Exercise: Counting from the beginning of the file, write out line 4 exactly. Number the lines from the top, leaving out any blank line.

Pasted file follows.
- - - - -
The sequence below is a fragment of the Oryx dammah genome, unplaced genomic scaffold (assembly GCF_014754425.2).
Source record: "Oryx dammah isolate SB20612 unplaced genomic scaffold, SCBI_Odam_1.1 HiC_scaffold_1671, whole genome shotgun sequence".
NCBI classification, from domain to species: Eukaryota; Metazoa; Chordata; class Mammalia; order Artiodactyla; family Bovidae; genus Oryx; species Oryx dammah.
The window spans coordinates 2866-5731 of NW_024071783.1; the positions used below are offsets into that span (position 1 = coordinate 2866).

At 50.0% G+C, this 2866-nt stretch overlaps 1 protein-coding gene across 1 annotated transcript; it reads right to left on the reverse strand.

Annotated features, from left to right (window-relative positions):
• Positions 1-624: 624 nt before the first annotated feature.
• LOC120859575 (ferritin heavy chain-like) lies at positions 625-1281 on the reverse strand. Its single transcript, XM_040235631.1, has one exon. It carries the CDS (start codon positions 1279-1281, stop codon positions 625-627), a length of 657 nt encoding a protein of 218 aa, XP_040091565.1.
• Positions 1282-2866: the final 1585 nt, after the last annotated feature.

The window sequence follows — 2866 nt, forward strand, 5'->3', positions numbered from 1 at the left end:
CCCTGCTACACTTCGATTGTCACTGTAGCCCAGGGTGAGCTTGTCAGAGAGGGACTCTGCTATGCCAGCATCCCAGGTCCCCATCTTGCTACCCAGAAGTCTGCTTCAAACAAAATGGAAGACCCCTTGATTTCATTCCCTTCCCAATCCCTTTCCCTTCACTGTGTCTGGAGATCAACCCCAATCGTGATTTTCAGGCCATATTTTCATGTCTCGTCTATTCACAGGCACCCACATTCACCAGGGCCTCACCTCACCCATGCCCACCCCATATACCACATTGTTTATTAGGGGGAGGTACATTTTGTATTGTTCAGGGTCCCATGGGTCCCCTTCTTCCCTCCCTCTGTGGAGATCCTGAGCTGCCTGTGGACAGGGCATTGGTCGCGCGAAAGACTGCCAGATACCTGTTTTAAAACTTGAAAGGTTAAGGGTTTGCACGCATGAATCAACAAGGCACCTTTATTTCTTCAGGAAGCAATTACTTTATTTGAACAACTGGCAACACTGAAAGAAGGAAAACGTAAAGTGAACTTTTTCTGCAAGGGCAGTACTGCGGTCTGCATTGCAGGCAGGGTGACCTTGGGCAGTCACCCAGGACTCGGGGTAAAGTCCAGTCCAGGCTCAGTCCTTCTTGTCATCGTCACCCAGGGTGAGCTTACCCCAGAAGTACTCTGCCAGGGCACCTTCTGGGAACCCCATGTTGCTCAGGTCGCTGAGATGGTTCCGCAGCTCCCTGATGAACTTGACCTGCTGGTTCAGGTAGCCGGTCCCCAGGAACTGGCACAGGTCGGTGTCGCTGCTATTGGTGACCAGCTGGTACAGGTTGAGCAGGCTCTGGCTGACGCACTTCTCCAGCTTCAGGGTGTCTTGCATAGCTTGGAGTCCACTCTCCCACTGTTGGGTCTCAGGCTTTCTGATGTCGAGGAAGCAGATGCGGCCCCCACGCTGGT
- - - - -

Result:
The window spans coordinates 2866-5731 of NW_024071783.1; the positions used below are offsets into that span (position 1 = coordinate 2866).